The traffic safety rental business involves much more than simply renting traffic safety equipment. Last year, there were 286 traffic fatalities in work zones in the United States, according to the Federal Highway Administration. Many of the accidents were caused by people falling asleep at the wheel or driving while intoxicated. Other accidents occurred because drivers couldn't clearly see where a lane was going to end, where a detour was leading them or warnings of obstructions.

When traffic is diverted because of a construction project, the contractor is responsible for submitting a traffic diversion plan to the governmental authority over that stretch of road. Highway construction contractors, generally, are experts at the various tasks involved in building highways, just as building contractors know how to make buildings. But traffic diversion is a highly specialized field. Few contractors are experts in planning traffic diversion, and the potential liability is very high. Although there are significant liability issues wherever there is construction, the dangers are far greater where vehicles are being driven at high speeds and the potential for confusion is tangible.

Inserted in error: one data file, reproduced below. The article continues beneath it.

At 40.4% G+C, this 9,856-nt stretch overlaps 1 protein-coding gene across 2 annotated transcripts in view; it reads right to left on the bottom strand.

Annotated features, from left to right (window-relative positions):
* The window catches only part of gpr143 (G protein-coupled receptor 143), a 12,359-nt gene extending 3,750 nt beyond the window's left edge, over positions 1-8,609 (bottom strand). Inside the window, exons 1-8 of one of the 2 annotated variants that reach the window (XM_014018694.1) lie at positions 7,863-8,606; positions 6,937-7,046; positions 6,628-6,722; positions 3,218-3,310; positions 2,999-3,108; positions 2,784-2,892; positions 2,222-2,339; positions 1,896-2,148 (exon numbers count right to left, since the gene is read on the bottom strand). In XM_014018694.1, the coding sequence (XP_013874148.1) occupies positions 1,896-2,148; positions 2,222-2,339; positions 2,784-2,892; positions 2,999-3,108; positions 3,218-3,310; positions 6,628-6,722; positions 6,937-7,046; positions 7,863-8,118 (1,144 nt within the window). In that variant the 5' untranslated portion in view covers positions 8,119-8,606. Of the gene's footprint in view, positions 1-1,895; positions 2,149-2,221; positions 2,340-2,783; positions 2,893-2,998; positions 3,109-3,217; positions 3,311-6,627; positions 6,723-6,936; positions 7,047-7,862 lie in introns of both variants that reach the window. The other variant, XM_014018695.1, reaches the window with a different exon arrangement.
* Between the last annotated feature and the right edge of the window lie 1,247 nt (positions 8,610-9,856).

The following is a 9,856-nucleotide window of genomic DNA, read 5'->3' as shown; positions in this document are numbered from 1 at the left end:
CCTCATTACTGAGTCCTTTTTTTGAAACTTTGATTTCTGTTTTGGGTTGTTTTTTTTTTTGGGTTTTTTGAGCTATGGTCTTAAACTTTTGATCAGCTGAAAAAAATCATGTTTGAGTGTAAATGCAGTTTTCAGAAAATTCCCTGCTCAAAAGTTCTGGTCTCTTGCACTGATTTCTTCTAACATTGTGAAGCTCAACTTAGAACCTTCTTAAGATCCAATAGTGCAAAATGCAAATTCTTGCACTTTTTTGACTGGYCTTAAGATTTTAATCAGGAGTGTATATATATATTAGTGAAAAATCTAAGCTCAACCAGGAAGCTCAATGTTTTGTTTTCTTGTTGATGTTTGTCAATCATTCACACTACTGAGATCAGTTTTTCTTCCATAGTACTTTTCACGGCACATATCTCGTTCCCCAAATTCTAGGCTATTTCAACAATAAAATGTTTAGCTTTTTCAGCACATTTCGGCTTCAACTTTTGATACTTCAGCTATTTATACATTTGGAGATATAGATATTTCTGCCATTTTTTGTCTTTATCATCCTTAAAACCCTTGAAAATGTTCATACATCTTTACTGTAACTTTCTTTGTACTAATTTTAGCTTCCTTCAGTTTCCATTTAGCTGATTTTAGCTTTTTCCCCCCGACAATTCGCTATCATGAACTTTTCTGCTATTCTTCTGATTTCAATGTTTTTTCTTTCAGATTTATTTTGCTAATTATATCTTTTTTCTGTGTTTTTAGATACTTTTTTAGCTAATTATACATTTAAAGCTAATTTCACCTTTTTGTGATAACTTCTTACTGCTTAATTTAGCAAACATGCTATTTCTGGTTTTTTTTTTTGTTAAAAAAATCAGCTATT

The staffs at the government agencies that must approve the traffic diversion plans are not usually equipped to plan diversions, much less carry them out, according to John Milne, chief acquisitions officer, United Rentals.

“There are risks involved in having those staffs put the plans together,” says Milne. “We have the experience, we have the training, and we know how many cones, arrows and signs it takes. We are equipped to do the nuts and bolts outsourcing of the project.”